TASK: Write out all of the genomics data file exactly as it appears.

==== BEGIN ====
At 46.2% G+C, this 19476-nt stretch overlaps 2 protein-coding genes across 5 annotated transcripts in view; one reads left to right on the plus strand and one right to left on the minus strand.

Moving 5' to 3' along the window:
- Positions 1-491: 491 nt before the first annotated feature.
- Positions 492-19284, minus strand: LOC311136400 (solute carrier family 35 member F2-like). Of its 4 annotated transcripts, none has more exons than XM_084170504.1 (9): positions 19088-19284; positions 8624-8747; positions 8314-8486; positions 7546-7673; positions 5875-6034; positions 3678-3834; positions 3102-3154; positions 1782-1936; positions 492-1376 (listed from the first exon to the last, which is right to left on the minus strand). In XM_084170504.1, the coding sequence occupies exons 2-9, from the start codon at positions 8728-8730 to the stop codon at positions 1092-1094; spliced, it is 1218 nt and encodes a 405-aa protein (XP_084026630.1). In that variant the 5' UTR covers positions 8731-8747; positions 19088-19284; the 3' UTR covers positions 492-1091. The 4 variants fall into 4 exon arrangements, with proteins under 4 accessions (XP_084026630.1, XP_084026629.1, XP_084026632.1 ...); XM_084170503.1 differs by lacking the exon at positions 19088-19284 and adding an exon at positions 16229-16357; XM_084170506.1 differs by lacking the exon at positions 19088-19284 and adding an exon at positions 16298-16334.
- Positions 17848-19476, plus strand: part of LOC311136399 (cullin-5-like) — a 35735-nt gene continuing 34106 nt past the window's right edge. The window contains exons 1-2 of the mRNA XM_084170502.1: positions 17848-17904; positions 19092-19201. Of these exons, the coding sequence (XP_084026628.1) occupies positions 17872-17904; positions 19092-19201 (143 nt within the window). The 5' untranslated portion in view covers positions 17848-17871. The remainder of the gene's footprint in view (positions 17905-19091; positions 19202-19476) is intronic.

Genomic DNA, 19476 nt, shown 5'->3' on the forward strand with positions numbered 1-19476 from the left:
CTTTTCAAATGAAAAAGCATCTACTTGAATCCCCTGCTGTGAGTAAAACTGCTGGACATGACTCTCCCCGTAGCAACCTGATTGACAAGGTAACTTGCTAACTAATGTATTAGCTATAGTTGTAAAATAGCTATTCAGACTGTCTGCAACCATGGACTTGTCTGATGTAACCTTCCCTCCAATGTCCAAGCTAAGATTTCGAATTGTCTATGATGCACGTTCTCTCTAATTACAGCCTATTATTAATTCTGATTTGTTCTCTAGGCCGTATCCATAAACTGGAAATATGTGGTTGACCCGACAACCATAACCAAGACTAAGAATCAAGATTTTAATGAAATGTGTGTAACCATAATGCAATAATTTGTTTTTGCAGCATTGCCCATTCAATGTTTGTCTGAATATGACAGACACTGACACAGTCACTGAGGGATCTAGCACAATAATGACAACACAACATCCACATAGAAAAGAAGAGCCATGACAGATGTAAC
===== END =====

At 46.2% G+C, this 19476-nt stretch overlaps 2 protein-coding genes across 5 annotated transcripts in view; one reads left to right on the plus strand and one right to left on the minus strand.

Moving 5' to 3' along the window:
- Positions 1-491: 491 nt before the first annotated feature.
- Positions 492-19284, minus strand: LOC311136400 (solute carrier family 35 member F2-like). Of its 4 annotated transcripts, none has more exons than XM_084170504.1 (9): positions 19088-19284; positions 8624-8747; positions 8314-8486; positions 7546-7673; positions 5875-6034; positions 3678-3834; positions 3102-3154; positions 1782-1936; positions 492-1376 (listed from the first exon to the last, which is right to left on the minus strand). In XM_084170504.1, the coding sequence occupies exons 2-9, from the start codon at positions 8728-8730 to the stop codon at positions 1092-1094; spliced, it is 1218 nt and encodes a 405-aa protein (XP_084026630.1). In that variant the 5' UTR covers positions 8731-8747; positions 19088-19284; the 3' UTR covers positions 492-1091. The 4 variants fall into 4 exon arrangements, with proteins under 4 accessions (XP_084026630.1, XP_084026629.1, XP_084026632.1 ...); XM_084170503.1 differs by lacking the exon at positions 19088-19284 and adding an exon at positions 16229-16357; XM_084170506.1 differs by lacking the exon at positions 19088-19284 and adding an exon at positions 16298-16334.
- Positions 17848-19476, plus strand: part of LOC311136399 (cullin-5-like) — a 35735-nt gene continuing 34106 nt past the window's right edge. The window contains exons 1-2 of the mRNA XM_084170502.1: positions 17848-17904; positions 19092-19201. Of these exons, the coding sequence (XP_084026628.1) occupies positions 17872-17904; positions 19092-19201 (143 nt within the window). The 5' untranslated portion in view covers positions 17848-17871. The remainder of the gene's footprint in view (positions 17905-19091; positions 19202-19476) is intronic.

Genomic DNA, 19476 nt, shown 5'->3' on the forward strand with positions numbered 1-19476 from the left:
CTTTTCAAATGAAAAAGCATCTACTTGAATCCCCTGCTGTGAGTAAAACTGCTGGACATGACTCTCCCCGTAGCAACCTGATTGACAAGGTAACTTGCTAACTAATGTATTAGCTATAGTTGTAAAATAGCTATTCAGACTGTCTGCAACCATGGACTTGTCTGATGTAACCTTCCCTCCAATGTCCAAGCTAAGATTTCGAATTGTCTATGATGCACGTTCTCTCTAATTACAGCCTATTATTAATTCTGATTTGTTCTCTAGGCCGTATCCATAAACTGGAAATATGTGGTTGACCCGACAACCATAACCAAGACTAAGAATCAAGATTTTAATGAAATGTGTGTAACCATAATGCAATAATTTGTTTTTGCAGCATTGCCCATTCAATGTTTGTCTGAATATGACAGACACTGACACAGTCACTGAGGGATCTAGCACAATAATGACAACACAACATCCACATAGAAAAGAAGAGCCATGACAGATGTAAC